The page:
Volume 14 Supplement 11
Selected articles from The Second Workshop on Data Mining of NextGeneration Sequencing in conjunction with the 2012 IEEE International Conference on Bioinformatics and Biomedicine
libgapmis: extending shortread alignments
 Nikolaos Alachiotis^{1},
 Simon Berger^{1},
 Tomáš Flouri^{1},
 Solon P Pissis^{1, 2}Email author and
 Alexandros Stamatakis^{1}
https://doi.org/10.1186/1471210514S11S4
© Alachiotis et al; licensee BioMed Central Ltd. 2013
Published: 4 November 2013
Abstract
Background
A wide variety of shortread alignment programmes have been published recently to tackle the problem of mapping millions of short reads to a reference genome, focusing on different aspects of the procedure such as time and memory efficiency, sensitivity, and accuracy. These tools allow for a small number of mismatches in the alignment; however, their ability to allow for gaps varies greatly, with many performing poorly or not allowing them at all. The seedandextend strategy is applied in most shortread alignment programmes. After aligning a substring of the reference sequence against the highquality prefix of a short readthe seedan important problem is to find the best possible alignment between a substring of the reference sequence succeeding and the remaining suffix of low quality of the readextend. The fact that the reads are rather short and that the gap occurrence frequency observed in various studies is rather low suggest that aligning (parts of) those reads with a single gap is in fact desirable.
Results
In this article, we present libgapmis, a library for extending pairwise shortread alignments. Apart from the standard CPU version, it includes ultrafast SSE and GPUbased implementations. libgapmis is based on an algorithm computing a modified version of the traditional dynamicprogramming matrix for sequence alignment. Extensive experimental results demonstrate that the functions of the CPU version provided in this library accelerate the computations by a factor of 20 compared to other programmes. The analogous SSE and GPUbased implementations accelerate the computations by a factor of 6 and 11, respectively, compared to the CPU version. The library also provides the user the flexibility to split the read into fragments, based on the observed gap occurrence frequency and the length of the read, thereby allowing for a variable, but bounded, number of gaps in the alignment.
Conclusions
We present libgapmis, a library for extending pairwise shortread alignments. We show that libgapmis is bettersuited and more efficient than existing algorithms for this task. The importance of our contribution is underlined by the fact that the provided functions may be seamlessly integrated into any shortread alignment pipeline. The opensource code of libgapmis is available at http://www.exelixislab.org/gapmis.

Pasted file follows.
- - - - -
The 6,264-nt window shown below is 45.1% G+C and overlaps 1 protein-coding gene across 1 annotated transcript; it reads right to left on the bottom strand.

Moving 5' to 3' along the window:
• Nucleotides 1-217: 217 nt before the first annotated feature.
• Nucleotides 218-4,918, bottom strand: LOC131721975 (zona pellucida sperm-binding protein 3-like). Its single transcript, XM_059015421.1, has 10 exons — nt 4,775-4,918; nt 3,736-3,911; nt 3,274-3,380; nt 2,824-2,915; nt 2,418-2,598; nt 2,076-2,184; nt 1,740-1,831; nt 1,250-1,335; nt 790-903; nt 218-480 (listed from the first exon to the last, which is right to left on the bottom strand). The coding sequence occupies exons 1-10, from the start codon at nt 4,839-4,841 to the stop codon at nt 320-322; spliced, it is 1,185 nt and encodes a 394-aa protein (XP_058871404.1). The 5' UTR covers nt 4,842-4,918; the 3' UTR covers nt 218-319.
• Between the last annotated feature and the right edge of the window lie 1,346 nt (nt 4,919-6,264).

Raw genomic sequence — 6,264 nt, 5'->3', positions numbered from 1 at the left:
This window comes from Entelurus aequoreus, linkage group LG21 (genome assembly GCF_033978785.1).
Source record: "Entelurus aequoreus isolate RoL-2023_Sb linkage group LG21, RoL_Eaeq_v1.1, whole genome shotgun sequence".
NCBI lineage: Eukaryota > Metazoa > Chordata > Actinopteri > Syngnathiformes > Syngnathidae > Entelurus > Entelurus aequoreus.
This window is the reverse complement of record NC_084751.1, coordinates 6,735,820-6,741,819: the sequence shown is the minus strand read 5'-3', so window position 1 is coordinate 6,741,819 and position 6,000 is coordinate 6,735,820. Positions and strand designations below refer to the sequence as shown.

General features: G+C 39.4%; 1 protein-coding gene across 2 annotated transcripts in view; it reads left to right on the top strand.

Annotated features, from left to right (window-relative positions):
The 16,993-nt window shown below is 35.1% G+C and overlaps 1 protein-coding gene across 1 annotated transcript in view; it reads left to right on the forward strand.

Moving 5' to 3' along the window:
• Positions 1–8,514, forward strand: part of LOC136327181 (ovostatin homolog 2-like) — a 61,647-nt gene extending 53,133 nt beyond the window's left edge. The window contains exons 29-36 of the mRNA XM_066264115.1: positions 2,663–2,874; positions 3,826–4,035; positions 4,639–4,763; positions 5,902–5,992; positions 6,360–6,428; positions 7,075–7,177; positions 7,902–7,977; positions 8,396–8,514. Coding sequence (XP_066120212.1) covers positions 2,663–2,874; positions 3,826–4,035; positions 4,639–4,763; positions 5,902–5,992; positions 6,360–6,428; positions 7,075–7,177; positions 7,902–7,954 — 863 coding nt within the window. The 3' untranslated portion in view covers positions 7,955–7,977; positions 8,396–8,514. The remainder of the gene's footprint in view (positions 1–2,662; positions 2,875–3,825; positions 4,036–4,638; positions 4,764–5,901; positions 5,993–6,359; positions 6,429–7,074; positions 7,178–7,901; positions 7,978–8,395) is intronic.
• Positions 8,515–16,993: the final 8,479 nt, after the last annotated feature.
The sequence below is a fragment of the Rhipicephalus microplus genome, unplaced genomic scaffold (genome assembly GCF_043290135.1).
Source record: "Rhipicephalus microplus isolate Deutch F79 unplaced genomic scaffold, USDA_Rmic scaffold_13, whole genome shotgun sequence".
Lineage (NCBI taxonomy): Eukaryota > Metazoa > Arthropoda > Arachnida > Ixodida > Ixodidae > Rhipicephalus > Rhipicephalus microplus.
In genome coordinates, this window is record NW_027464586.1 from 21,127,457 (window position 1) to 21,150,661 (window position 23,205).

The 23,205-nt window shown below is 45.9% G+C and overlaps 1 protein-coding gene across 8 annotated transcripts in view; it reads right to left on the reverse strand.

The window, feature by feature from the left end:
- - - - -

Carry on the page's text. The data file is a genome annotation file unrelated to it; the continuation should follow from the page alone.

Background
The problem of finding substrings of a text similar to a given pattern has been intensively studied over the past decades, and it is a central problem in a wide range of applications, including signal processing [1], information retrieval [2], searching for similarities among biological sequences [3], file comparison [4], spelling correction [5], and music analysis [6]. Some examples are recovering the original signals after their transmission over noisy channels, finding DNA subsequences after possible mutations, and text searching where there are typing or spelling errors.
Approximate string matching, in general, consists in locating all the occurrences of substrings inside a text t that are similar to a pattern x. It consists of producing the positions of the substrings of t that are at distance at most k from x, for a given natural number k. For the rest of this article, we assume that k <x ≤ t. We focus on online searchingthe text cannot be preprocessed to build an index on it. There exist four main approaches to online approximate string matching: algorithms based on dynamic programming; algorithms based on automata; algorithms based on wordlevel parallelism; and algorithms based on filtering. We focus on algorithms based on dynamic programming. There mainly exist two different distances for measuring the approximation: the edit distance and the Hamming distance.
The edit distance between two strings, not necessarily of the same length, is the minimum cost of a sequence of elementary edit operations between these two strings. A restricted notion of this distance is obtained by considering the minimum number of edit operations rather than the sum of their costs. The Hamming distance between two strings of the same length is the number of positions where mismatches occur between the two strings.
Alignments are a commonly used technique to compare strings and are based on notions of distance [1] or of similarity between strings; for example, similarities among biological sequences [3]. Alignments are often computed by dynamic programming [2].
A gap is a sequence of consecutive insertions or deletions (indels) of letters in an alignment. The extensive use of alignments on biological sequences has shown that it can be desirable to penalise the formation of long gaps rather than penalising individual insertions or deletions of letters.